Sunday, November 18, 2012

Two Sons, One Day Apart

 A strange coincidence was finding tragic death reports for two Carl William Bahrt sons published one day apart, but separated by 32 years.

Robert Bahrt was the seven year old son of Capt. Carl William Bahrt and Catherine Elizabeth Davidson. He was born in 1883 and died in 1890. The newspaper had liberty to enhance death notices back then so the article that was published in the Manatee River Journal could easily be mistaken as coming from a family member.

Robby was fishing near his parents large home on the Manatee river when he fell in and drowned. He wasn't found for several hours and the family's grief was poured out in the article. The article says he was buried in the Fogartyville Cemetery but there is no marker for him. His parents were later buried there too but I haven't found a marker for them either.

Manatee River Journal May 22, 1890
Manatee River Journal May 22, 1890

Thirty two years and one day later the death notice of another Capt. Carl William Bahrt son was published in the Tampa Tribune. John "Jack" Bahrt was the son of Carl William Bahrt, Jr. and Luddie Garner Bahrt. Luddie was the sister of my great grandmother.

Jack was born in 1917 and was only five years old when he was struck and killed by a car. He and his father had stopped to look at Palma Ceia Springs in Tampa when he ran across the road and was hit by a car. Some thought the warm water of the spring had healing power but it didn't work that day.

Jack was buried in Myrtle Hill Cemetery in Tampa in a plot that was later filled out by his parents and other family members.

Tampa Tribune May 23, 1922

Monday, November 12, 2012

Luck of the Draw

June 21, 1906 Tampa Tribune Page 1
The family story over the last hundred years was that my great grandfather, William Augustus Lundy gave all his children gold coins from a Pirate's Chest he found buried on his property in Manatee County Florida and they used it to buy land and get started farming.

Well at least one of his kids received the benefit of his father's good investment. These newspaper articles from 1906 tell about his son, James Lundy receiving a windfall on Texas oil land.

Apparently shortly before he died in 1903 William Lundy bought some land in Texas from a speculator for $800. He gave the title to his oldest son James.

James William Washington Lundy was born in 1877 and died in 1953 in Manatee County Florida. He married Ada Bryant in 1902, ran a Grocery Store and was the Postmaster in Parrish, Florida for many years.

June 24, 1906 Tampa Tribune Page 8
In 1906 he sold the land that cost his father $800 a few years earlier for $75,000. I don't know the location of the land or if the buyer struck oil on it. I would imagine they knew there was oil there if they paid such a high price for the land. $75,000 in 1906 is equivalent to almost $2,000,000 today if it just increased based on the CPI.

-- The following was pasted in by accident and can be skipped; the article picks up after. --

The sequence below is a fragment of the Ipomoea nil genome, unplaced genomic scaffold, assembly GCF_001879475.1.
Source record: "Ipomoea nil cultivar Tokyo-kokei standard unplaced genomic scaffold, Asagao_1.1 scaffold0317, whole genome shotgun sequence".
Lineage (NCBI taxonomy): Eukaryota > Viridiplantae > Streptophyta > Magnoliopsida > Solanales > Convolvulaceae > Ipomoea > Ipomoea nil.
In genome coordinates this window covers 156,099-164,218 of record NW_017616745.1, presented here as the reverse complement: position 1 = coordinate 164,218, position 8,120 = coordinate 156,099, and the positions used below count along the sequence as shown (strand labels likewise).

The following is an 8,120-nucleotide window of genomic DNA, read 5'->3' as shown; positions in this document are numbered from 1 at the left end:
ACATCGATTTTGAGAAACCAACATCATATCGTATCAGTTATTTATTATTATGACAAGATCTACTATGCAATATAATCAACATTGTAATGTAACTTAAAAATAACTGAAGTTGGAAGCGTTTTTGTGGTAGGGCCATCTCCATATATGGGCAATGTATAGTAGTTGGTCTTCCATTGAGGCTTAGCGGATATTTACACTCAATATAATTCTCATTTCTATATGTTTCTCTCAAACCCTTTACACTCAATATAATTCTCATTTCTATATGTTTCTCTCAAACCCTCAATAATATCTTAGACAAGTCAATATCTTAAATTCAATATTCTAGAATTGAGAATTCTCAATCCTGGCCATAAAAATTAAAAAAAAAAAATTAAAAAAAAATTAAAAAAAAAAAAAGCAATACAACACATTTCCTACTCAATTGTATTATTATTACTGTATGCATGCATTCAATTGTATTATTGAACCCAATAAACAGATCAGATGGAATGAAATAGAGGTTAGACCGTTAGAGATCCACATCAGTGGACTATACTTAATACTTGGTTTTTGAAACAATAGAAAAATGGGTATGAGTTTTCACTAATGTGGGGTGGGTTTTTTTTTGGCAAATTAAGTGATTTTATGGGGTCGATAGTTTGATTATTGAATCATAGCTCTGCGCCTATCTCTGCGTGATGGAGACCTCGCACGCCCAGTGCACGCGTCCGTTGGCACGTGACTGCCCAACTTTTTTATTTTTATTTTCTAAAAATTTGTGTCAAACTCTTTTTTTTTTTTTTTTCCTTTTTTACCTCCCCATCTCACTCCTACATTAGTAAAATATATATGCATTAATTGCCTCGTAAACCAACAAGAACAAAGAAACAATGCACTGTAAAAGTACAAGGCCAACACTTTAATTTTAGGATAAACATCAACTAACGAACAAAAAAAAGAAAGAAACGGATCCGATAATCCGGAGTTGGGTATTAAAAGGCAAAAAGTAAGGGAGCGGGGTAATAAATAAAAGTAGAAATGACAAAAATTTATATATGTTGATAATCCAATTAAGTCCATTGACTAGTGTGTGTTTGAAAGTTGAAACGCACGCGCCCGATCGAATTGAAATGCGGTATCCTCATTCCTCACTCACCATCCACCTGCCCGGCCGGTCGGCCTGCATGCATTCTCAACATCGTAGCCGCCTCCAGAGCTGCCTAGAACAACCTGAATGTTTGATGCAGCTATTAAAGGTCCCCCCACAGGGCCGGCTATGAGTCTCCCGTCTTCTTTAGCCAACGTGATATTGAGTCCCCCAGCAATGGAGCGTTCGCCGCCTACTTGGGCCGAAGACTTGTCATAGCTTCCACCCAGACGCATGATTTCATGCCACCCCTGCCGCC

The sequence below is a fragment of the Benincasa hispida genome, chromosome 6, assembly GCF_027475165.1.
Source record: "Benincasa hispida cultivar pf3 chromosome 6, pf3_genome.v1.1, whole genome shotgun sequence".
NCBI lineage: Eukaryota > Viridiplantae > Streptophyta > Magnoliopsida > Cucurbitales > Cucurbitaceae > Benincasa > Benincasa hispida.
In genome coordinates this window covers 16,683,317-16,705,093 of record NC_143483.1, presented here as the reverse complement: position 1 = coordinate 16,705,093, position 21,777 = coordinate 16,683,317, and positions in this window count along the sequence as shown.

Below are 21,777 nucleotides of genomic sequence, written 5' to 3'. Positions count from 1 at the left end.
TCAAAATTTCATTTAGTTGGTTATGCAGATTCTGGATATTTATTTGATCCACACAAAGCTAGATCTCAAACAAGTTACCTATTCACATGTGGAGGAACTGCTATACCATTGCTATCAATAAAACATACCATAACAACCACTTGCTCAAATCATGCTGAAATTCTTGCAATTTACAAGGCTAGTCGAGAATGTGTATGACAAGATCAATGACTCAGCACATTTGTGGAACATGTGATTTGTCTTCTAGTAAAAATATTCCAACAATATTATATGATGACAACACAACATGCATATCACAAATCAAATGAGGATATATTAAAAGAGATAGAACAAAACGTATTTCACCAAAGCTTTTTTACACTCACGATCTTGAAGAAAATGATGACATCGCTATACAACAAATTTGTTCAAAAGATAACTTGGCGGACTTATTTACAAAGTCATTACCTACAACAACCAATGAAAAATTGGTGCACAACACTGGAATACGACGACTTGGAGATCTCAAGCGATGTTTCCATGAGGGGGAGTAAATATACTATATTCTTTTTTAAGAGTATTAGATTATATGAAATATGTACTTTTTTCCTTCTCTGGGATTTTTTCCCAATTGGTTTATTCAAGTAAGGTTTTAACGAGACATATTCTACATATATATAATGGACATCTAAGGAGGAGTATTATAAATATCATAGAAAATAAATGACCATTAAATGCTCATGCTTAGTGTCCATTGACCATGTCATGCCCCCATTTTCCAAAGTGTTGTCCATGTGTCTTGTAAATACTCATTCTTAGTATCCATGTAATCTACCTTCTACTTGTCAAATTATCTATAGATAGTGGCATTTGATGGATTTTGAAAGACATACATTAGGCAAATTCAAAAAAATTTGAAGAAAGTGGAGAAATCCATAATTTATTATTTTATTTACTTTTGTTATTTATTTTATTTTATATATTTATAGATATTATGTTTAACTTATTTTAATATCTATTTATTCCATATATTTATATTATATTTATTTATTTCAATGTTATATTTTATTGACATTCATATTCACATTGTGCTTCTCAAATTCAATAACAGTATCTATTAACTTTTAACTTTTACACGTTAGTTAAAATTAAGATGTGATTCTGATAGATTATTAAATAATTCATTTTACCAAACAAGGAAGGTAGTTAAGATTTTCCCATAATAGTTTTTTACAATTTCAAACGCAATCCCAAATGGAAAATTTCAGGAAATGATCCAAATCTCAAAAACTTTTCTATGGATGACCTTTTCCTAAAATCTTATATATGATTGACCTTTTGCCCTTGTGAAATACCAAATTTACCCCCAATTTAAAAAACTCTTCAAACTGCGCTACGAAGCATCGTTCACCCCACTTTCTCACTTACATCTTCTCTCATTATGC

That might be a story for a future day if I can find the land records in Texas. For now all I know is that James Lundy came out pretty good.

Wednesday, November 7, 2012

Texas Moonshine

Thomas Jefferson Longacre was the brother of my wife's great grandfather. I've written about him a couple times because of the interesting story that he ran away from home for about 20 years in the early 1900s. He supposedly left his Texas family behind to travel the railroad in western states, had another wife and son there, who he abandoned and then came back home to Texas. He died in Dallas Texas in 1948 after working for many years for the San Angelo Police Department.

In one of those posts I shared a newspaper article about the time he tried to shoot his boss, the Police Chief of San Angelo, Texas in 1937.

It turns out that wasn't the only time he was in the news for trying to shoot the law, although folks back then may not have considered Revenuers or those who helped them being the same as a local Police Chief. These two articles came from the Dallas Morning News. The first one tells of Thomas Longacre being arrested for running a Moonshine Still. 

Dallas Morning News Jan 30, 1987

A week after his arrest Longacre was set free and shot Ed Davidson three times in the chest. I couldn't find any explanation on why he shot Davidson other than it was connected to the arrest for running the still.

Dallas Morning News Feb 7, 1897

There are a couple other articles that indicate he was convicted of Assault to Murder so I guess the victim survived. 

Justice was swift back then. His appeal was heard and the conviction upheld by the Texas Court of Criminal Appeals in June 1897, five months after the shooting. He didn't serve much time in jail though as he was out by the time the 1900 census was done. Running a moonshine still and shooting a revenuer must not have been considered too serious back then since they didn't keep him from working for the police department.